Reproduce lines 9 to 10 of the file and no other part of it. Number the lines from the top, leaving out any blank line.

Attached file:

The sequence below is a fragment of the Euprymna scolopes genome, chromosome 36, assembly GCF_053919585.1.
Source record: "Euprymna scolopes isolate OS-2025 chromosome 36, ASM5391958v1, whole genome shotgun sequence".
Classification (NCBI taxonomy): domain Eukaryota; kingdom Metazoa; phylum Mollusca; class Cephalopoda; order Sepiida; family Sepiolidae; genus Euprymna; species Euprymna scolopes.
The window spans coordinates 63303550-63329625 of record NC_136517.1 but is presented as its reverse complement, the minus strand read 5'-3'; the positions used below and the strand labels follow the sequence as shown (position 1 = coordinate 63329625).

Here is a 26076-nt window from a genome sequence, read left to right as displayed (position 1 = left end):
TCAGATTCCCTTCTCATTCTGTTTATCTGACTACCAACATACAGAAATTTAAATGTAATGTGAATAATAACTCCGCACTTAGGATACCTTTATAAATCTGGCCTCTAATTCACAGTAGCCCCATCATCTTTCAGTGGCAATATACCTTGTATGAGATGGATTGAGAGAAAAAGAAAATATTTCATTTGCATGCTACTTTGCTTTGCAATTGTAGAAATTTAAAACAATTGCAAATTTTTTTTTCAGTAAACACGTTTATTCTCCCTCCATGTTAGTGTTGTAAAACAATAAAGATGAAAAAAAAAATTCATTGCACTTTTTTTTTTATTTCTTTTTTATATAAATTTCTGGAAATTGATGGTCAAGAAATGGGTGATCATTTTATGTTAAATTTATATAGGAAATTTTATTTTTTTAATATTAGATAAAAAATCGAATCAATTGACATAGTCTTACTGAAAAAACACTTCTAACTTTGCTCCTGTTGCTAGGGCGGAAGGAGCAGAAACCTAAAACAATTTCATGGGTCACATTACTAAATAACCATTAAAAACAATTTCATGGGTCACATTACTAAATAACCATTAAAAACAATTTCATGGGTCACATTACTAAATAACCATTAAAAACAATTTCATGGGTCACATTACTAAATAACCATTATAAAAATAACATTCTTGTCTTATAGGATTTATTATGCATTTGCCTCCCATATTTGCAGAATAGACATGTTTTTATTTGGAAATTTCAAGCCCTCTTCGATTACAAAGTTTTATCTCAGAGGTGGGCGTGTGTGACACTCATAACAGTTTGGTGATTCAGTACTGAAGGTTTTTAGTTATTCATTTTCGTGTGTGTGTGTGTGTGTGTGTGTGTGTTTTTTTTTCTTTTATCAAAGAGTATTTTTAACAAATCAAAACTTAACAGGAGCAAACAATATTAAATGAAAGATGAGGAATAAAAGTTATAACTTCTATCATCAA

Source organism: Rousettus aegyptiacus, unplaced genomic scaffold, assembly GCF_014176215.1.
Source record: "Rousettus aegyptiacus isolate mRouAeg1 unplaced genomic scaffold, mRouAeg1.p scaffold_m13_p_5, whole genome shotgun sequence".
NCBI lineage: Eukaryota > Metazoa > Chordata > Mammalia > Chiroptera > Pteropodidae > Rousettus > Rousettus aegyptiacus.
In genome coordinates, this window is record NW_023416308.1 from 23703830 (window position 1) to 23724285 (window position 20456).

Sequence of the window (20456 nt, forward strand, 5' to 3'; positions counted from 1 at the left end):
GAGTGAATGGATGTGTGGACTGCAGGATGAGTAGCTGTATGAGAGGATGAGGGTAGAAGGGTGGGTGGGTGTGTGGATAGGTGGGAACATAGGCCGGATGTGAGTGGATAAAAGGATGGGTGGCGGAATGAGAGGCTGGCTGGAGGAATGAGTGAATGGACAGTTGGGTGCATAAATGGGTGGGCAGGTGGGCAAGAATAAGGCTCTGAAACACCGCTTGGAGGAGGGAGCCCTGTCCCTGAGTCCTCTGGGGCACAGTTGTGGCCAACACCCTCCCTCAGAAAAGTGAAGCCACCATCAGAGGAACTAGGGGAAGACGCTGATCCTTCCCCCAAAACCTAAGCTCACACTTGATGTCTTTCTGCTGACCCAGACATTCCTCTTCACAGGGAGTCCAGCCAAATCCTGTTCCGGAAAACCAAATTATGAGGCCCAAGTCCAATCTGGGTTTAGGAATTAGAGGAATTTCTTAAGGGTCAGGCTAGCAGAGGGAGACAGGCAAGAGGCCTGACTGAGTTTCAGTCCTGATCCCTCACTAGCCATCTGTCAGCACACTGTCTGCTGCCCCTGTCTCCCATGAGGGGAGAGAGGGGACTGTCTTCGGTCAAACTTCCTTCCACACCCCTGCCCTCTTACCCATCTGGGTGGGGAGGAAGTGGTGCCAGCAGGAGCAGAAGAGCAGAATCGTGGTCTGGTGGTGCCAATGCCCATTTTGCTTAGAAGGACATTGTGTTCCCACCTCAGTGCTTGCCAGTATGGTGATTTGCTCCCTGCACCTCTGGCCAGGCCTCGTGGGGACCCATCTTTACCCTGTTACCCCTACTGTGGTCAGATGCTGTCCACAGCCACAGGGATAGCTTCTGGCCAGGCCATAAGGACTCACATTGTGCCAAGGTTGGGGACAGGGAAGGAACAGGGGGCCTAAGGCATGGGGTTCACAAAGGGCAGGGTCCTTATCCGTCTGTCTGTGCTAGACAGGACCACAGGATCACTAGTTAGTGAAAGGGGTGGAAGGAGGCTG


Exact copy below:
NCBI lineage: Eukaryota > Metazoa > Chordata > Mammalia > Chiroptera > Pteropodidae > Rousettus > Rousettus aegyptiacus.
In genome coordinates, this window is record NW_023416308.1 from 23703830 (window position 1) to 23724285 (window position 20456).